Analysis: With Wagner mutiny, Russia loses plausible deniability about its involvement in Africa
While Wagner’s future in Africa remains uncertain, it is important to consider that the Wagner Group not just a paramilitary force. It is also a conglomerate of companies active in different sectors, from mining and logistics to political warfare and moviemaking, able to travel the spectrum between private entrepreneurism to state proxy. This flexibility has previously allowed Moscow to deploy Wagner to act as a force multiplier in Africa while simultaneously denying Russia’s direct presence on the continent. In Africa, Russia has used Wagner multiple times as part of a strategy to help authoritarian leaders stay in power and gain a pro-Russian military presence on the ground, all while maintaining plausible deniability. Until now, the positive outcomes of this strategy have far exceeded the costs for the Kremlin, as Russia has built a strong network of African influence with relatively little effort, securing concessions in strategic extractive industries, and expanding military-to-military relations on the continent.
However, this principle of plausible deniability, which made Wagner so successful and so useful for Moscow as an extension of its foreign policy and influence, is now damaged. As previously noted, Russian Foreign Minister Sergei Lavrov, as well as Putin, publicly confirmed direct links between Wagner and the Russian state apparatus.
Africa is intimately linked to Wagner: In the wake of Wagner’s involvement in Syria, Africa became the scene of the group’s expansion. Engaging in Sudan, the Central African Republic, Libya, Mozambique, Madagascar, and Mali, Wagner employed an opportunistic strategy of supplying security while taking concessions to mine natural resources. While its forces were in most cases invited to stabilize fragile states, its actions actively invited further instability, creating more opportunities and a greater demand signal for its services, ultimately granting renewing opportunities to Moscow to reinforce its footprint in the continent.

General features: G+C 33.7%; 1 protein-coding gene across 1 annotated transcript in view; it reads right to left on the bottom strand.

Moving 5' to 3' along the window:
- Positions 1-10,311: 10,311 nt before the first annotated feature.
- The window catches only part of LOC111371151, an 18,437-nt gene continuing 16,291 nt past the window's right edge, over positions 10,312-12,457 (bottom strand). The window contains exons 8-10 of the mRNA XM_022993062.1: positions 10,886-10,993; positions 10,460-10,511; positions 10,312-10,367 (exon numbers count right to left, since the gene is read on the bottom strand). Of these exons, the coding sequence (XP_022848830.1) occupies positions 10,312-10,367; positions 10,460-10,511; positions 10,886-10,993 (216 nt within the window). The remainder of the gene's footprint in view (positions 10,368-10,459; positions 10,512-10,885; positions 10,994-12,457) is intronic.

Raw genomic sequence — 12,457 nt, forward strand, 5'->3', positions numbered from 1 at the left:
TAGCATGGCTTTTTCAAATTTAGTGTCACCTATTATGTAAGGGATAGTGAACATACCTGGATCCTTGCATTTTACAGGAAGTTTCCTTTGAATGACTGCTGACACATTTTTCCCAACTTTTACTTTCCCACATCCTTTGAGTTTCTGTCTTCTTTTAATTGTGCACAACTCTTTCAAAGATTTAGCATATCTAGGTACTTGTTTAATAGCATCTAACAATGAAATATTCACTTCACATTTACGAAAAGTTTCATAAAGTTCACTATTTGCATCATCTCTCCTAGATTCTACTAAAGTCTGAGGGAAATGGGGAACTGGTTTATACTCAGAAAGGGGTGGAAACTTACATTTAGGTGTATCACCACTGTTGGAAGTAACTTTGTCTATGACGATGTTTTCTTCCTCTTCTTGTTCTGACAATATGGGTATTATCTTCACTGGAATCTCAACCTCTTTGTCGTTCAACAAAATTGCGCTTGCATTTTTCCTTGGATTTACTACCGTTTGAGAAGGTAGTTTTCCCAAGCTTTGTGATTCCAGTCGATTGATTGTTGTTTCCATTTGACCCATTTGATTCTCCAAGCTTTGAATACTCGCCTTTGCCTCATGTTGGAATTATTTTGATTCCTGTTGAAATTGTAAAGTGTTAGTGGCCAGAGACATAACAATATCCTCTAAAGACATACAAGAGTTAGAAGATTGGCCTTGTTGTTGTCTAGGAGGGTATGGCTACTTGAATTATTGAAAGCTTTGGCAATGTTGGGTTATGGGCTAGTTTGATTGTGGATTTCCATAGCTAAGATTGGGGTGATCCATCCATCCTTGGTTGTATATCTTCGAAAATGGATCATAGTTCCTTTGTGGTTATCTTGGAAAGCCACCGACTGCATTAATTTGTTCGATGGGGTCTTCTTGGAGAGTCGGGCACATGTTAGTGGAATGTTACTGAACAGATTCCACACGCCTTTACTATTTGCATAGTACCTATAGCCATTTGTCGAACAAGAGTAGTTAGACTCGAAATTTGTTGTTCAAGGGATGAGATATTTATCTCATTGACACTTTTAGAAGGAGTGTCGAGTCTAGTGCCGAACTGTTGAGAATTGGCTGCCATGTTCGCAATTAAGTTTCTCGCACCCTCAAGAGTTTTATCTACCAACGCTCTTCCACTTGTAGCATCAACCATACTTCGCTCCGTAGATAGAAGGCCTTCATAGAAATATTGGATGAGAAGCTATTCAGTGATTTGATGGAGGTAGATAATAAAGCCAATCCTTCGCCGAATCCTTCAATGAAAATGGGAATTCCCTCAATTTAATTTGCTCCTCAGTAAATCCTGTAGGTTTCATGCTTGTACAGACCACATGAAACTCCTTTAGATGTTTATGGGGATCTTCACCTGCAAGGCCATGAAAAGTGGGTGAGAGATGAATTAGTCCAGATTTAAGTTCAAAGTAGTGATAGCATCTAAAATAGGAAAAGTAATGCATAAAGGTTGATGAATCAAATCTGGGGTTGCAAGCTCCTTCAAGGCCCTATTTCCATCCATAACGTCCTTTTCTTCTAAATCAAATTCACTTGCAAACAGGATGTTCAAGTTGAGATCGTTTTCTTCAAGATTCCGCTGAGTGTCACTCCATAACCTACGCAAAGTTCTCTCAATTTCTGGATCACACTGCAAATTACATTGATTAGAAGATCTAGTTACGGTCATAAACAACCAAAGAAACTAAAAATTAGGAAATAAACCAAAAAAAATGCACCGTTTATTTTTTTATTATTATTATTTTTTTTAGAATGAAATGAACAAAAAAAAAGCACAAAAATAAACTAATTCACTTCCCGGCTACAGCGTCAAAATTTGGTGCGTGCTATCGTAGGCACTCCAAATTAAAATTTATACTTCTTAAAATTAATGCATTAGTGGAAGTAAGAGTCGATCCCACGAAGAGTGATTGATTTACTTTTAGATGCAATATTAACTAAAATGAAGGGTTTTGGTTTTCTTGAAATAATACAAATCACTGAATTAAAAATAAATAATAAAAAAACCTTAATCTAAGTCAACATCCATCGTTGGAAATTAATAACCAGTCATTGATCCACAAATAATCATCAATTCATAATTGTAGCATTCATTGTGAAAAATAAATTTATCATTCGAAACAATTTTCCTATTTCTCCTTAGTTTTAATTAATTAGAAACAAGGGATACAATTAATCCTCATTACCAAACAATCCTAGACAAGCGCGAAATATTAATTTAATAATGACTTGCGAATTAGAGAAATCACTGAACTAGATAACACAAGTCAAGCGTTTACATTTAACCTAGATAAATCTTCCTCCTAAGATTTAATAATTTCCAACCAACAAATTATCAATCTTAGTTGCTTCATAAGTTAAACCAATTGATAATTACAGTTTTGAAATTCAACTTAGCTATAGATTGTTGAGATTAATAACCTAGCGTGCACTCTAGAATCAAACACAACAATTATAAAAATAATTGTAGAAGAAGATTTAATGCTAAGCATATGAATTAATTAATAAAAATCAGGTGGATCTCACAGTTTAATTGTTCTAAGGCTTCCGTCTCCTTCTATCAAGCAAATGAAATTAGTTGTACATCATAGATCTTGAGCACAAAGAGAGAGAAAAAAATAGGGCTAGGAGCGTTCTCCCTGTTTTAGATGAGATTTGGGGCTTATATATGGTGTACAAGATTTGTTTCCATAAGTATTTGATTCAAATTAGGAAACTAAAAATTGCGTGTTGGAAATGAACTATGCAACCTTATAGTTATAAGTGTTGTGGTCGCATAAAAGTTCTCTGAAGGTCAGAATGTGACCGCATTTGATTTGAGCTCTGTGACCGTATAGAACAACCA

While denying direct links to Wagner’s actions in Africa might have become more difficult for the Kremlin, Russia is unlikely to waste the network of influence built by the group in recent years. Instead, Moscow will likely continue to deploy hybrid tools such as Wagner, although organized in different shapes and forms, so Russia can continue displacing Western influence, exploiting natural resources, and evading sanctions through dozens of front companies.
—Mattia Caniglia, associate director, Brussels, Belgium
Investigation sheds light on how Putin’s childhood friends allegedly evade sanctions
On June 20, the Organized Crime and Corruption reporting project (OCCRP) published a series of investigations titled “The Rotenberg Files” that shed light on the business dealings and alleged sanctions evasion attempts of Boris and Arkady Rotenberg, close friends of Russian President Vladimir Putin. The report is based on fifty thousand leaked emails and documents, examined by journalists from seventeen outlets. The OCCRP said the leak came from a source who worked for the brothers at a Russian management firm. The OCCRP investigation was conducted in partnership with the Times of London, Le Monde, and Forbes, among others.
Boris and Arkady Rotenberg are childhood friends of Putin. The billionaire brothers faced Western sanctions amid Russia’s 2014 annexation of Crimea, but their lavish lifestyles do not appear to have been impacted.
According to the OCCRP, the leaked documents demonstrate how the Rotenberg brothers allegedly used Western lawyers, bankers, corporate service providers, and proxies to evade sanctions.
One of the report’s findings also alleges the brothers maintain business links to Prince Michael of Kent, a cousin of the late Queen Elizabeth II who was previously accused by the Sunday Times and Channel 4 of profiting off close access to the Kremlin. According to the latest investigation, “Prince Michael distanced himself from earlier ties to the Putin regime in the wake of the 2022 invasion of Ukraine. But leaked emails and corporate records show he co-owns a company with two Russian businessmen who helped billionaire oligarch and Putin ally Boris Rotenberg dodge Western sanctions.”
Another investigation from the Rotenberg files reported that Putin’s eldest daughter regularly visited a holiday property financed by Arkady Rotenberg in an exclusive Austrian skiing destination. Documents reviewed by the OCCRP suggest that the house was purchased by a Cypriot company in 2013 with a loan from a bank then owned by Arkady, using funds invested by another company he owned. Other records suggested that the former romantic partner of Putin’s daughter is connected to the company that owns the Austrian property. Residents claim to have seen Putin himself at the Kitzbühel residence, though this has not been confirmed.
The Rotenberg brothers and Prince Michael declined to comment to the OCCRP investigative consortium.
—Ani Mejlumyan, research assistant, Yerevan, Armenia